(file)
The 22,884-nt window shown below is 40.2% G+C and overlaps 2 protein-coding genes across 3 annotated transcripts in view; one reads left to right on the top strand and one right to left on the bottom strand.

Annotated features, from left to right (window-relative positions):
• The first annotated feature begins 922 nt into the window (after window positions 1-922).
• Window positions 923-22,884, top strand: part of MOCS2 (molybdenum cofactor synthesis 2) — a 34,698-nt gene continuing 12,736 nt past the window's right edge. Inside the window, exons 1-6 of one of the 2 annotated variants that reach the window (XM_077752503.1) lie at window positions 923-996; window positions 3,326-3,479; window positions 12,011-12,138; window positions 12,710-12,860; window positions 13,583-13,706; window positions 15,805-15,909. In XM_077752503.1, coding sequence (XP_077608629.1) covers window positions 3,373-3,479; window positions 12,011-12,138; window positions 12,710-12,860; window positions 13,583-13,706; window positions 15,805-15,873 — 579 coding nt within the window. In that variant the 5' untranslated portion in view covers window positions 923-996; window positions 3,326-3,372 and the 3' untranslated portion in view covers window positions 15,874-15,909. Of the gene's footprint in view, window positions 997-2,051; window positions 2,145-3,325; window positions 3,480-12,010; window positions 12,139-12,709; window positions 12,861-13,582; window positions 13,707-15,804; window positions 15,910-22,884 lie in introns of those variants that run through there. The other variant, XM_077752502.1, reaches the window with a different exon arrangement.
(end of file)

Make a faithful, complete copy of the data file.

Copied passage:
The 22,884-nt window shown below is 40.2% G+C and overlaps 2 protein-coding genes across 3 annotated transcripts in view; one reads left to right on the top strand and one right to left on the bottom strand.

Annotated features, from left to right (window-relative positions):
• The first annotated feature begins 922 nt into the window (after window positions 1-922).
• Window positions 923-22,884, top strand: part of MOCS2 (molybdenum cofactor synthesis 2) — a 34,698-nt gene continuing 12,736 nt past the window's right edge. Inside the window, exons 1-6 of one of the 2 annotated variants that reach the window (XM_077752503.1) lie at window positions 923-996; window positions 3,326-3,479; window positions 12,011-12,138; window positions 12,710-12,860; window positions 13,583-13,706; window positions 15,805-15,909. In XM_077752503.1, coding sequence (XP_077608629.1) covers window positions 3,373-3,479; window positions 12,011-12,138; window positions 12,710-12,860; window positions 13,583-13,706; window positions 15,805-15,873 — 579 coding nt within the window. In that variant the 5' untranslated portion in view covers window positions 923-996; window positions 3,326-3,372 and the 3' untranslated portion in view covers window positions 15,874-15,909. Of the gene's footprint in view, window positions 997-2,051; window positions 2,145-3,325; window positions 3,480-12,010; window positions 12,139-12,709; window positions 12,861-13,582; window positions 13,707-15,804; window positions 15,910-22,884 lie in introns of those variants that run through there. The other variant, XM_077752502.1, reaches the window with a different exon arrangement.